International Court Of International Law Essay

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International courts, like all judicial courts, are seen as neutral parties to a dispute. International courts interpret international law and provide an avenue for states to settle their differences. In court, each state should have equal power. The court should not take into account how large or powerful a state is. Justice is supposed to be blind. However, in practice, state power does matter.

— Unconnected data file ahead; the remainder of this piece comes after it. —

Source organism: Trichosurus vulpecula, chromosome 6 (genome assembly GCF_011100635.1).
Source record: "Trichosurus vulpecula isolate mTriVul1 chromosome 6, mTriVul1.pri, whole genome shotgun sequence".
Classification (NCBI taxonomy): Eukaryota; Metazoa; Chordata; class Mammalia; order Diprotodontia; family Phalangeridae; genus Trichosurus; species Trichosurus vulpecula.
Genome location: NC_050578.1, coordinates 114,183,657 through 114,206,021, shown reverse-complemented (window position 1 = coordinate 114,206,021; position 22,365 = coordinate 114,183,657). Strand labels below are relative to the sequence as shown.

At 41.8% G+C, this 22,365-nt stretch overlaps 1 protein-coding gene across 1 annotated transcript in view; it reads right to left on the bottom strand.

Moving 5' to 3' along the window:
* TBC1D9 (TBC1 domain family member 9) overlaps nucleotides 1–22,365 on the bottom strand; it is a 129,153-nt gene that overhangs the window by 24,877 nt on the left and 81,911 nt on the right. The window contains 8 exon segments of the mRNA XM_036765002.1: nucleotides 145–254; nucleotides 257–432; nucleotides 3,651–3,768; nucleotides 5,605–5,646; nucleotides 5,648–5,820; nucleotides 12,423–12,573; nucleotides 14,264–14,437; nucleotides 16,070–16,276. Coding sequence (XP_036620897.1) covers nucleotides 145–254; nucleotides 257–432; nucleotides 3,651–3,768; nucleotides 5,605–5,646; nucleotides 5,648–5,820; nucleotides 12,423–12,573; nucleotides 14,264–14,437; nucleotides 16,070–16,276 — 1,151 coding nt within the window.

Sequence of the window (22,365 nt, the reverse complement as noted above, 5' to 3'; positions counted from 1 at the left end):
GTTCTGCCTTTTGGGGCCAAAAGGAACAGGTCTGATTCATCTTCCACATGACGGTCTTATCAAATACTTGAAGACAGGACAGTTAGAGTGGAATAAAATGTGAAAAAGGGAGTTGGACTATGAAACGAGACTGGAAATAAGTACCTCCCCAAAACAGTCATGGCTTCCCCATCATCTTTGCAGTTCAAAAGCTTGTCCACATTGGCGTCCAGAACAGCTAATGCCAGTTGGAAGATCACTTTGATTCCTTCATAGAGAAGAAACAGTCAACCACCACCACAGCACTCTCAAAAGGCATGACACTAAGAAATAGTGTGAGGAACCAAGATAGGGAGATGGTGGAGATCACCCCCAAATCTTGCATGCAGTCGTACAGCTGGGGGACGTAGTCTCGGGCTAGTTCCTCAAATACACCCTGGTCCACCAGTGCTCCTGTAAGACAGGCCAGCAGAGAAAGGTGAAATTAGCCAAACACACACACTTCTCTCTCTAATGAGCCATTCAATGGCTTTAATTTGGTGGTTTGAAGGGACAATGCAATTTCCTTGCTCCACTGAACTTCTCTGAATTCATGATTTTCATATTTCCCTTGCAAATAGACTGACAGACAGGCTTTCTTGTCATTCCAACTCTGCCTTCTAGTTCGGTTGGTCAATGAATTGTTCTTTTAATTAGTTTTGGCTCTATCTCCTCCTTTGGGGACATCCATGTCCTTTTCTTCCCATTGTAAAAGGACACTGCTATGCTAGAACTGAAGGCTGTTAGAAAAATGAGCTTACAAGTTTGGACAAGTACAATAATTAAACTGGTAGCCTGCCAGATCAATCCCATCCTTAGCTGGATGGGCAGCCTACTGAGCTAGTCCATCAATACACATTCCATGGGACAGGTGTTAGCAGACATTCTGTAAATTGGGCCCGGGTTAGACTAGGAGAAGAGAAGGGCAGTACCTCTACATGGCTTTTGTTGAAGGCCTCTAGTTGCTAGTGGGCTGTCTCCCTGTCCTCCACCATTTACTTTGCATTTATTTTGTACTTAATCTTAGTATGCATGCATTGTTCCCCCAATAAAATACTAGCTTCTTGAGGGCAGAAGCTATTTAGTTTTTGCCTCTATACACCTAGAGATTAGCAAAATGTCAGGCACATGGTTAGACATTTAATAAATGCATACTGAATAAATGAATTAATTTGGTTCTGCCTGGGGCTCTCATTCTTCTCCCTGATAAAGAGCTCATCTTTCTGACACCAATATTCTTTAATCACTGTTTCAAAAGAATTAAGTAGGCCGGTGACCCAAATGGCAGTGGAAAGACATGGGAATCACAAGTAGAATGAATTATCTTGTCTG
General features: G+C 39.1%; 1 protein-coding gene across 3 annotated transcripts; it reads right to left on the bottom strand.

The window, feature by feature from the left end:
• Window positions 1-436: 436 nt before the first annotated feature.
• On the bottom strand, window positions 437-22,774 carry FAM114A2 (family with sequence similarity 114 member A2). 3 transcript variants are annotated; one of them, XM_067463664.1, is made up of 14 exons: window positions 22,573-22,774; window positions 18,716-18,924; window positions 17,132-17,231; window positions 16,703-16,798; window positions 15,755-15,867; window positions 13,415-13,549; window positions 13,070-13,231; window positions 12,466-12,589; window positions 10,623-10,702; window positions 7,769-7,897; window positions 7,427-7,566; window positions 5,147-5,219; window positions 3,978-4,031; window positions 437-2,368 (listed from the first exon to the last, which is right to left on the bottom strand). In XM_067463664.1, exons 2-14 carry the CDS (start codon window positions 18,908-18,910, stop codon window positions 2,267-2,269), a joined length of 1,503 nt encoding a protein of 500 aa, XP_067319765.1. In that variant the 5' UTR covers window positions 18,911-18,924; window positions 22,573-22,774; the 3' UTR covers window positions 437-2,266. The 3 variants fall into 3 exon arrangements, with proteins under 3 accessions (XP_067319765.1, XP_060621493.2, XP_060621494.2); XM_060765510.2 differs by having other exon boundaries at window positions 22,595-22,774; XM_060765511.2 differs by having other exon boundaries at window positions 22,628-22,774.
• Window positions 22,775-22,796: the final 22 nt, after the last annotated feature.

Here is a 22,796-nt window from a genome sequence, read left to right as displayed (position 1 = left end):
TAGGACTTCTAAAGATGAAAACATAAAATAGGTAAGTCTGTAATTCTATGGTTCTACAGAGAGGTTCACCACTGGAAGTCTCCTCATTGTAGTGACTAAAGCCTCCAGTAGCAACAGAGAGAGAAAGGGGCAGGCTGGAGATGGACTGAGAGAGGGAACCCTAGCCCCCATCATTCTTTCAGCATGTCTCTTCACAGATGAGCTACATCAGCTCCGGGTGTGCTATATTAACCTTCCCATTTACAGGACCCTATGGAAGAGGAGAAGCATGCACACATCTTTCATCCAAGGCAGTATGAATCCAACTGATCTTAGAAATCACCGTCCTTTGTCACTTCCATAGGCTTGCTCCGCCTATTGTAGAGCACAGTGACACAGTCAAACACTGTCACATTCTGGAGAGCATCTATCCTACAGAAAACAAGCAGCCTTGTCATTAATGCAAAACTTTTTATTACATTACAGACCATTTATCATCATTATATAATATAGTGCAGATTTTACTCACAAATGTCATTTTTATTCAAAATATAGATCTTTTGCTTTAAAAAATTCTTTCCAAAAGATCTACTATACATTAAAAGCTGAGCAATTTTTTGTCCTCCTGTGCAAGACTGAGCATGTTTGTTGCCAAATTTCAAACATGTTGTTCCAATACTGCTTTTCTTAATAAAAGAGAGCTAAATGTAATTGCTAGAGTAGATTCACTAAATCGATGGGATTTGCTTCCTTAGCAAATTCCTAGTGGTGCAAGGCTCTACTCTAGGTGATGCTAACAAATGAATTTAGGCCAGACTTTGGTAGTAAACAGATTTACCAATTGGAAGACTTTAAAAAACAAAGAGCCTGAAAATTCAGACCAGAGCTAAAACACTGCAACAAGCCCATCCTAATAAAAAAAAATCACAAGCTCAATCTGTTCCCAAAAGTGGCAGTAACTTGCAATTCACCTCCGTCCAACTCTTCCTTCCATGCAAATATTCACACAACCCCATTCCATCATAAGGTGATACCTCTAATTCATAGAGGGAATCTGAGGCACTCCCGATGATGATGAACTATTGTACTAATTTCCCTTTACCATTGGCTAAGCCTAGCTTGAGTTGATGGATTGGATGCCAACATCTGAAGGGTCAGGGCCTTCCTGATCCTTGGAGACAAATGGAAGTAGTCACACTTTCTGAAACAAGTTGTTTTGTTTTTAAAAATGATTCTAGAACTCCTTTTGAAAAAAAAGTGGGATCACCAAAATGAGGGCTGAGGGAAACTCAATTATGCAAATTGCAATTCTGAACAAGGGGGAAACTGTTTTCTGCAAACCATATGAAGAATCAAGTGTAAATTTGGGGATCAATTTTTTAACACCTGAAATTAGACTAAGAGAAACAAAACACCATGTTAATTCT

The International Court of Justice (ICJ), also known as the World Court, is the paramount court of international law. Nevertheless, there appear to be power discrepancies within the ICJ. When looking at the structure and history of the ICJ, one can observe the advantages of major powers within the court. States look to the ICJ as an impartial arbitrator, but the ICJ seems to be significantly more partial than one may expect it to be. If major powers are favored in the court, weaker states will lose faith in the supreme judicial organ of global law. The ICJ serves a critical role in international law and thus it must fairly proceed in disputes brought forth by any member state. This is not the case and there is an imbalance of power in the ICJ system as major powers heavily influence the structure, decision-making, and compliance measures. Specifically, The United Nations Security Council has the utmost influence in the United Nations (UN) and thus has serious power inside the ICJ. The major powers can influence decisions in a variety of ways, such as through their constant

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